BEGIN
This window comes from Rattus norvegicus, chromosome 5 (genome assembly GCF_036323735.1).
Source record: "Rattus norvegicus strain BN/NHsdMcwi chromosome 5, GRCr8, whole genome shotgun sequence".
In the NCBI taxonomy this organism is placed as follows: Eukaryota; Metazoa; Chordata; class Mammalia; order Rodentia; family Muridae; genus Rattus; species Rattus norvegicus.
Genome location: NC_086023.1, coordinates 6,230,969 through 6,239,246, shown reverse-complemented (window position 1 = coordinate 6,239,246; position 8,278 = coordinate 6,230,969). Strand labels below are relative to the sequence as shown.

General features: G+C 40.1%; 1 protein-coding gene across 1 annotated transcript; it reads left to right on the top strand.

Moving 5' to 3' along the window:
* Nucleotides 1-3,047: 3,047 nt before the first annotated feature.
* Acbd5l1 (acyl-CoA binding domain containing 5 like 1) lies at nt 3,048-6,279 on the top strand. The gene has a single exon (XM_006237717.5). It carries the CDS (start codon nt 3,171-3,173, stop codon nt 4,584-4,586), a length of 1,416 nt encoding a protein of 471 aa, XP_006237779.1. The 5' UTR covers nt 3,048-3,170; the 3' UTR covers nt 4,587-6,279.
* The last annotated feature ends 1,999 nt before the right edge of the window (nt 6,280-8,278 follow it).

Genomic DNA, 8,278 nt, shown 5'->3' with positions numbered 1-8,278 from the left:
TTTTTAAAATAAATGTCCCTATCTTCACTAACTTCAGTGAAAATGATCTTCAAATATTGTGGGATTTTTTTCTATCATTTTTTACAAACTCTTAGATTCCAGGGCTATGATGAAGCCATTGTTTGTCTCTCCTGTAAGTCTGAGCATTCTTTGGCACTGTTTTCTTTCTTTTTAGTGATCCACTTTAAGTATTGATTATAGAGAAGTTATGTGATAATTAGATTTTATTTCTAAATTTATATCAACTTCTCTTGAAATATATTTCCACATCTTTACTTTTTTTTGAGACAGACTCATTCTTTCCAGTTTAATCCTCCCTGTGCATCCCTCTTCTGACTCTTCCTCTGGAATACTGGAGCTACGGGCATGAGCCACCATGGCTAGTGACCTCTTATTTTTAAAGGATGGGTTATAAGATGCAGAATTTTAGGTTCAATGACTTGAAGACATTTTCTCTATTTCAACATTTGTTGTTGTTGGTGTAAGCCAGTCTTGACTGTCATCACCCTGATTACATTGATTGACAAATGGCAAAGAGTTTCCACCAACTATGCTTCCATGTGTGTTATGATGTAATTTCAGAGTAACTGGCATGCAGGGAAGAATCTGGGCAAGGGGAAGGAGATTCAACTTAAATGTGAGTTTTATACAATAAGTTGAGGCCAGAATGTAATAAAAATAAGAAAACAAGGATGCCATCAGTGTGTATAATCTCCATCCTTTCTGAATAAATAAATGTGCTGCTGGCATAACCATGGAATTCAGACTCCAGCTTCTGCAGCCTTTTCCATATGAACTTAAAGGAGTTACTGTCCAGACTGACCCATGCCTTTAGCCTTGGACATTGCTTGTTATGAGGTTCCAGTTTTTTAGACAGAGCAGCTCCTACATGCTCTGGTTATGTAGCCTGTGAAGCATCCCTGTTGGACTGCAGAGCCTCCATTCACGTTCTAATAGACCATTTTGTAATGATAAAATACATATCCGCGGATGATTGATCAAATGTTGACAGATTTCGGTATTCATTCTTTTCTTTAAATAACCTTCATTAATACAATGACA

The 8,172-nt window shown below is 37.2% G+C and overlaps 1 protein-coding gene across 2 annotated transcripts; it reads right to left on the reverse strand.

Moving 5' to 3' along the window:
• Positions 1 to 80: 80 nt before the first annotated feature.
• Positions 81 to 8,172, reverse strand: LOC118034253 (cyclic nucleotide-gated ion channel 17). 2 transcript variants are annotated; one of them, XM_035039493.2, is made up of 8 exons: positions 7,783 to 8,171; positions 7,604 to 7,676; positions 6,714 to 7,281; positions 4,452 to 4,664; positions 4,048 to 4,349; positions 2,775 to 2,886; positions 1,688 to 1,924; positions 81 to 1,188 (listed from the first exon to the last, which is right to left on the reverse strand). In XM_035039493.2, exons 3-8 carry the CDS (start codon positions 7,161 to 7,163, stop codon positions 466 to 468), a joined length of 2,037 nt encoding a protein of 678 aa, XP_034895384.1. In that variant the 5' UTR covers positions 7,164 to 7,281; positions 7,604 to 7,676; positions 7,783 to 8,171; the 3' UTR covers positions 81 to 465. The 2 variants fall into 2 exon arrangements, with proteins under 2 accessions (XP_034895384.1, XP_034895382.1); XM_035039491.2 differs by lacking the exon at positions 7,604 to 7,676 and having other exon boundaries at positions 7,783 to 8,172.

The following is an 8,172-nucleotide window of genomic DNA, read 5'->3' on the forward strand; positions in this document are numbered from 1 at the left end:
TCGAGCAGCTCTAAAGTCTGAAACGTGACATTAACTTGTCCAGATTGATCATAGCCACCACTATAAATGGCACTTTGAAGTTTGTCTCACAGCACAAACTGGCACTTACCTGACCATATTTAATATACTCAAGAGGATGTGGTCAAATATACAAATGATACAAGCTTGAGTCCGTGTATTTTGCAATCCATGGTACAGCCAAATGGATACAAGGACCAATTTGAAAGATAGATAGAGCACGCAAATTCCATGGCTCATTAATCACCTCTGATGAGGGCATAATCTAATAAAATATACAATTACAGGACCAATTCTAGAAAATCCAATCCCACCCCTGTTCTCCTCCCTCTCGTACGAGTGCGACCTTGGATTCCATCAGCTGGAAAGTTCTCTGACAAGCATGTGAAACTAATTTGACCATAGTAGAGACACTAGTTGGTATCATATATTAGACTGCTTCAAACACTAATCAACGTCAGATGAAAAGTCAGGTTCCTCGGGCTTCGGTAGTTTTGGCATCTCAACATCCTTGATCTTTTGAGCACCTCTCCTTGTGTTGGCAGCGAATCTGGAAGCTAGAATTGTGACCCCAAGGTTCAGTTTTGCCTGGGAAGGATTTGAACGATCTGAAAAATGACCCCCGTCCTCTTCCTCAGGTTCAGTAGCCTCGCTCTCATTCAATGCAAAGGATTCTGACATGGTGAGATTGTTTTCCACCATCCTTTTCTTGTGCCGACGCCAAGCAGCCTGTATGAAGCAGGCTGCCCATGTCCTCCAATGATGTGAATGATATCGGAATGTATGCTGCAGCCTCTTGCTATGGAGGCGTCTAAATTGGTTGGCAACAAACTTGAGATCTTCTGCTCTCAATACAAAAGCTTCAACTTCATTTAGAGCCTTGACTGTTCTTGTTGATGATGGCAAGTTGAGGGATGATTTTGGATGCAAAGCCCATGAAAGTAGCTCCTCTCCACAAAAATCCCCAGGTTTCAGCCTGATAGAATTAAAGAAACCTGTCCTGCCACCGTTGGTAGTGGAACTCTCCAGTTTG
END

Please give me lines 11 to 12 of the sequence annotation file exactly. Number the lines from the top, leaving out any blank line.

TTTTTAAAATAAATGTCCCTATCTTCACTAACTTCAGTGAAAATGATCTTCAAATATTGTGGGATTTTTTTCTATCATTTTTTACAAACTCTTAGATTCCAGGGCTATGATGAAGCCATTGTTTGTCTCTCCTGTAAGTCTGAGCATTCTTTGGCACTGTTTTCTTTCTTTTTAGTGATCCACTTTAAGTATTGATTATAGAGAAGTTATGTGATAATTAGATTTTATTTCTAAATTTATATCAACTTCTCTTGAAATATATTTCCACATCTTTACTTTTTTTTGAGACAGACTCATTCTTTCCAGTTTAATCCTCCCTGTGCATCCCTCTTCTGACTCTTCCTCTGGAATACTGGAGCTACGGGCATGAGCCACCATGGCTAGTGACCTCTTATTTTTAAAGGATGGGTTATAAGATGCAGAATTTTAGGTTCAATGACTTGAAGACATTTTCTCTATTTCAACATTTGTTGTTGTTGGTGTAAGCCAGTCTTGACTGTCATCACCCTGATTACATTGATTGACAAATGGCAAAGAGTTTCCACCAACTATGCTTCCATGTGTGTTATGATGTAATTTCAGAGTAACTGGCATGCAGGGAAGAATCTGGGCAAGGGGAAGGAGATTCAACTTAAATGTGAGTTTTATACAATAAGTTGAGGCCAGAATGTAATAAAAATAAGAAAACAAGGATGCCATCAGTGTGTATAATCTCCATCCTTTCTGAATAAATAAATGTGCTGCTGGCATAACCATGGAATTCAGACTCCAGCTTCTGCAGCCTTTTCCATATGAACTTAAAGGAGTTACTGTCCAGACTGACCCATGCCTTTAGCCTTGGACATTGCTTGTTATGAGGTTCCAGTTTTTTAGACAGAGCAGCTCCTACATGCTCTGGTTATGTAGCCTGTGAAGCATCCCTGTTGGACTGCAGAGCCTCCATTCACGTTCTAATAGACCATTTTGTAATGATAAAATACATATCCGCGGATGATTGATCAAATGTTGACAGATTTCGGTATTCATTCTTTTCTTTAAATAACCTTCATTAATACAATGACA

The 8,172-nt window shown below is 37.2% G+C and overlaps 1 protein-coding gene across 2 annotated transcripts; it reads right to left on the reverse strand.